Talks between Luas light-rail management and SIPTU aimed at averting two 48-hour strikes next month have ended without resolution.
It is not yet known whether talks will resume at a later date.
Luas staff are seeking pay rises of up to 53% which they say would bring them into line with heavy-rail drivers at Iarnród Éireann.
However, their employer Transdev, which has the contract to operate the Luas, said it cannot afford to pay the claim which would add €6m to its annual payroll bill, particularly as it lost €700,000 last year.
As he left the talks after three hours of negotiations, SIPTU official Willie Noone said that not only had no progress been made, but the offer from the company that had previously been on the table had been withdrawn.
He said the industrial action was still on and the situation was "all negative".
Mr Noone rejected suggestions that the workers had pitched the claim too high.
He said it would be up to the Workplace Relations Commission (WRC) to decide whether talks would reconvene at a later date.
SIPTU'S John Murphy said: "Our members are very disappointed at the approach of management to the talks at the WRC this morning.
“The company failed to show any initiative in the effort to find an agreed resolution to the dispute,” he added.
Transdev Managing Director Gerry Madden said SIPTU had not made a "substantial" reduction in their claim - but denied talks had broken down.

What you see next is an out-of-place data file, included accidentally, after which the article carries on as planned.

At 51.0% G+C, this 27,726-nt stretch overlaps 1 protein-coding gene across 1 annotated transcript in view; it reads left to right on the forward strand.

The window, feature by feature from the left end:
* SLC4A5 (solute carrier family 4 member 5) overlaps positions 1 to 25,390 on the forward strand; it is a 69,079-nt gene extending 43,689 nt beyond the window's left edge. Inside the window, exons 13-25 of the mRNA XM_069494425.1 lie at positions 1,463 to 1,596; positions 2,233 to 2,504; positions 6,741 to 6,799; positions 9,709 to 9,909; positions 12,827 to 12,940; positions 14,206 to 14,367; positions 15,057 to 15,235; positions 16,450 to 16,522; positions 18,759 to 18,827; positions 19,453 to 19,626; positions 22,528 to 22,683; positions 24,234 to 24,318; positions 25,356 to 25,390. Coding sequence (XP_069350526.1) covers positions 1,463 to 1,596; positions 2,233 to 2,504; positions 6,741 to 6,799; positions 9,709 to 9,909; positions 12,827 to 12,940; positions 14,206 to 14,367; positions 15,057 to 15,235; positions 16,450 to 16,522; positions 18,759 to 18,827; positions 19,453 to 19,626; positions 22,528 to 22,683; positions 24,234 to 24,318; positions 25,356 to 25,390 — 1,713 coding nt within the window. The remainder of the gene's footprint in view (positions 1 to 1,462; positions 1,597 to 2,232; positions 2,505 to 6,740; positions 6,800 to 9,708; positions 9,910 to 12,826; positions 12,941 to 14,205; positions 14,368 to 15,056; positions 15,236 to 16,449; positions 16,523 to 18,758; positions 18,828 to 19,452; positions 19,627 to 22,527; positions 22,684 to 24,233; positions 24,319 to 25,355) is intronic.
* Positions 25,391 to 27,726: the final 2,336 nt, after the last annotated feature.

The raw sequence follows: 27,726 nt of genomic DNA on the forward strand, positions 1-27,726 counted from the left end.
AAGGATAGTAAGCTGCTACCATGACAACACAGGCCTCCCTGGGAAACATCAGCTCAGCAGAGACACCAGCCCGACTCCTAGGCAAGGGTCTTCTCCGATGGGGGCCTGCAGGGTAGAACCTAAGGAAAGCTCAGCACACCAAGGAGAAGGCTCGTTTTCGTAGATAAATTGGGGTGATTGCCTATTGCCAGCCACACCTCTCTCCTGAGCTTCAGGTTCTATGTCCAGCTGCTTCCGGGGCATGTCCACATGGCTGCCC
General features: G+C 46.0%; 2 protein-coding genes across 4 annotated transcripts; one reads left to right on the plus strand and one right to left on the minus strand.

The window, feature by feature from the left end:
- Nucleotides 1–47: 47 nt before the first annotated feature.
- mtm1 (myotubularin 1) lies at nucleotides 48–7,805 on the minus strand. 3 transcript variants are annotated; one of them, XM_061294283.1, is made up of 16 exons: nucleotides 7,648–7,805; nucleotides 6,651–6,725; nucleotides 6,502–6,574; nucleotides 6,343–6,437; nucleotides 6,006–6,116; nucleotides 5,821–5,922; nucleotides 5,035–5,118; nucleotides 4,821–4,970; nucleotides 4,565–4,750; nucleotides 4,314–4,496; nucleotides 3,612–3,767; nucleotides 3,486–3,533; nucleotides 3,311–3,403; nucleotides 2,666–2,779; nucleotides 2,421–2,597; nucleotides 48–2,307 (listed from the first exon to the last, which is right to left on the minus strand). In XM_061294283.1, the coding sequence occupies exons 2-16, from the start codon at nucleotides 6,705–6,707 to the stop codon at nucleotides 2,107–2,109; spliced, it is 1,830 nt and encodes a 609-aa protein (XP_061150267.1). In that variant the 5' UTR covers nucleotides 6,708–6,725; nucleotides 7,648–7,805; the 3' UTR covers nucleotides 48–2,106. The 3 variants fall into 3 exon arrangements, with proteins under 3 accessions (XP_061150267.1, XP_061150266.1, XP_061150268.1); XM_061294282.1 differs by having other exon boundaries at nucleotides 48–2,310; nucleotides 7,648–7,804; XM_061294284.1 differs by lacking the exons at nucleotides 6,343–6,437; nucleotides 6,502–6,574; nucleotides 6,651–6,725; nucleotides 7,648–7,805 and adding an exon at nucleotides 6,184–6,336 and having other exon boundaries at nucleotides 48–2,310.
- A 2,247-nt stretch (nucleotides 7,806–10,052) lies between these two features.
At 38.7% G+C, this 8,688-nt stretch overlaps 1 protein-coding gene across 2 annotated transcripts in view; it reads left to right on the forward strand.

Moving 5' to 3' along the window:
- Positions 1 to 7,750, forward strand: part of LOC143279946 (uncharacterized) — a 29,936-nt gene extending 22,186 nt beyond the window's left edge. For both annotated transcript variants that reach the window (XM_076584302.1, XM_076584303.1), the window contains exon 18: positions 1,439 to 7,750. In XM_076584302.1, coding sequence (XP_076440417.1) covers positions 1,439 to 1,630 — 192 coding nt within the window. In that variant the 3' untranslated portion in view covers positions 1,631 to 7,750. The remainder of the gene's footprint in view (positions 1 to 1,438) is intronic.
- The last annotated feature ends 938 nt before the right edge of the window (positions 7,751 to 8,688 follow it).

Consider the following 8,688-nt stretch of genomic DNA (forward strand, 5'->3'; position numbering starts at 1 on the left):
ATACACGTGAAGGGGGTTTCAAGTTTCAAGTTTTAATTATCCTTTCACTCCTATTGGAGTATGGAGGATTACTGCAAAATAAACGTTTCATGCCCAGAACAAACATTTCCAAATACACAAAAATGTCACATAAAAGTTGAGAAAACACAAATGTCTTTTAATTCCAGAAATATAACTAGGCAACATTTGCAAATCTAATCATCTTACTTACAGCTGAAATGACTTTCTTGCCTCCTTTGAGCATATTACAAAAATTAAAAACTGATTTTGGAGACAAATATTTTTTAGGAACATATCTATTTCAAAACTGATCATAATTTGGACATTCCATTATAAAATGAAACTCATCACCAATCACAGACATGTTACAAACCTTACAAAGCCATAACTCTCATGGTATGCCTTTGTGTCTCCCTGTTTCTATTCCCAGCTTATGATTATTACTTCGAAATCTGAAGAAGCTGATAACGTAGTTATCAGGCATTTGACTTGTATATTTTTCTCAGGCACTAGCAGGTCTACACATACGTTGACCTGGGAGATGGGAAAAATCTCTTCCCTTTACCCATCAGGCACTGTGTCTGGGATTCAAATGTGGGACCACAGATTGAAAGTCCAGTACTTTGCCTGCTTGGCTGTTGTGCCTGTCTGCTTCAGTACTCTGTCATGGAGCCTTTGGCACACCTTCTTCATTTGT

He said they awaited further instruction and looked forward to coming back to the WRC hopefully at some time soon to find a resolution.
If the strikes proceed on 11, 12, 18 and 19 February, they will disrupt travel for 90,000 passengers a day.
Meanwhile, DART drivers belonging to the National Bus and Rail Union have voted overwhelmingly to take industrial action up to and including strike action if Irish Rail proceeds with its current plans for a ten-minute frequency timetable for the service.
NBRU General Secretary Dermot O'Leary confirmed that 99% of drivers had voted, with all of them backing industrial action.
The result of SIPTU's ballot is not yet known.
The ten-minute service had been due for implementation on 31 January.
However, yesterday the company announced that it was deferring the new arrangements until 10 April to allow for consideration of submissions to a public consultation process and to finalise arrangements for services on St Patrick's weekend and Easter.
It said it also needed to finalise how the ten-minute frequency would affect the enterprise service from Northern Ireland.
Mr O'Leary urged Iarnród Éireann to cooperate with the unions to expedite the issues on past and future productivity within the process previously recommended by the Labour Court.
He said the company's steadfast refusal to date to pursue this route appeared to indicate that the company was intent on forcing unnecessary conflict, which would contribute to even lower morale among the workforce and inconvenience its own passengers.